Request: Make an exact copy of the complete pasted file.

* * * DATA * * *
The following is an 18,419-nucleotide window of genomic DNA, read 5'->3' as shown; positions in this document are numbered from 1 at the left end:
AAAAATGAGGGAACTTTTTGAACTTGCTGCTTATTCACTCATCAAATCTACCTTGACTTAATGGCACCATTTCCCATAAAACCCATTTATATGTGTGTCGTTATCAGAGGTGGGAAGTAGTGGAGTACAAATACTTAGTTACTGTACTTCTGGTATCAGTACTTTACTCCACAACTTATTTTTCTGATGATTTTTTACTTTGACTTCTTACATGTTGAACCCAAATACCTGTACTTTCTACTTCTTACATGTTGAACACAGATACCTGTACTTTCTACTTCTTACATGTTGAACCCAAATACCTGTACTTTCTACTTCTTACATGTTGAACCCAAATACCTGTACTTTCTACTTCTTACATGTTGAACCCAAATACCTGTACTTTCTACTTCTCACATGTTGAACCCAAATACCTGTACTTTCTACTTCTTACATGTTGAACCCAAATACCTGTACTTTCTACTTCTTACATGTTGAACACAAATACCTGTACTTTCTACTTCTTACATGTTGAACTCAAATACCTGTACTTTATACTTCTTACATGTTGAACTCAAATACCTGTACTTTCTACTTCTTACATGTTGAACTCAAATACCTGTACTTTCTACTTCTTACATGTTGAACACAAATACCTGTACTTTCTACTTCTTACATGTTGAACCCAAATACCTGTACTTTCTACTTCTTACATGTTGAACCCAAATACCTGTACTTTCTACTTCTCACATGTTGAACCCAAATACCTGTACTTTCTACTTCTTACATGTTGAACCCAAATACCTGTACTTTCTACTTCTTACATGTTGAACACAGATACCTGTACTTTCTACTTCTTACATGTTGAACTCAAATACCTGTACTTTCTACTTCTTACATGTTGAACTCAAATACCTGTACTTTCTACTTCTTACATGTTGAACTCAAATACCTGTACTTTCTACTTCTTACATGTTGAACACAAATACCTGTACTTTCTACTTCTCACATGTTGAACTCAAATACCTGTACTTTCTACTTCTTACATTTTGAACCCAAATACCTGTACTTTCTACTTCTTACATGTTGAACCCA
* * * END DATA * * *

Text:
The following is an 18,419-nucleotide window of genomic DNA, read 5'->3' as shown; positions in this document are numbered from 1 at the left end:
AAAAATGAGGGAACTTTTTGAACTTGCTGCTTATTCACTCATCAAATCTACCTTGACTTAATGGCACCATTTCCCATAAAACCCATTTATATGTGTGTCGTTATCAGAGGTGGGAAGTAGTGGAGTACAAATACTTAGTTACTGTACTTCTGGTATCAGTACTTTACTCCACAACTTATTTTTCTGATGATTTTTTACTTTGACTTCTTACATGTTGAACCCAAATACCTGTACTTTCTACTTCTTACATGTTGAACACAGATACCTGTACTTTCTACTTCTTACATGTTGAACCCAAATACCTGTACTTTCTACTTCTTACATGTTGAACCCAAATACCTGTACTTTCTACTTCTTACATGTTGAACCCAAATACCTGTACTTTCTACTTCTCACATGTTGAACCCAAATACCTGTACTTTCTACTTCTTACATGTTGAACCCAAATACCTGTACTTTCTACTTCTTACATGTTGAACACAAATACCTGTACTTTCTACTTCTTACATGTTGAACTCAAATACCTGTACTTTATACTTCTTACATGTTGAACTCAAATACCTGTACTTTCTACTTCTTACATGTTGAACTCAAATACCTGTACTTTCTACTTCTTACATGTTGAACACAAATACCTGTACTTTCTACTTCTTACATGTTGAACCCAAATACCTGTACTTTCTACTTCTTACATGTTGAACCCAAATACCTGTACTTTCTACTTCTCACATGTTGAACCCAAATACCTGTACTTTCTACTTCTTACATGTTGAACCCAAATACCTGTACTTTCTACTTCTTACATGTTGAACACAGATACCTGTACTTTCTACTTCTTACATGTTGAACTCAAATACCTGTACTTTCTACTTCTTACATGTTGAACTCAAATACCTGTACTTTCTACTTCTTACATGTTGAACTCAAATACCTGTACTTTCTACTTCTTACATGTTGAACACAAATACCTGTACTTTCTACTTCTCACATGTTGAACTCAAATACCTGTACTTTCTACTTCTTACATTTTGAACCCAAATACCTGTACTTTCTACTTCTTACATGTTGAACCCA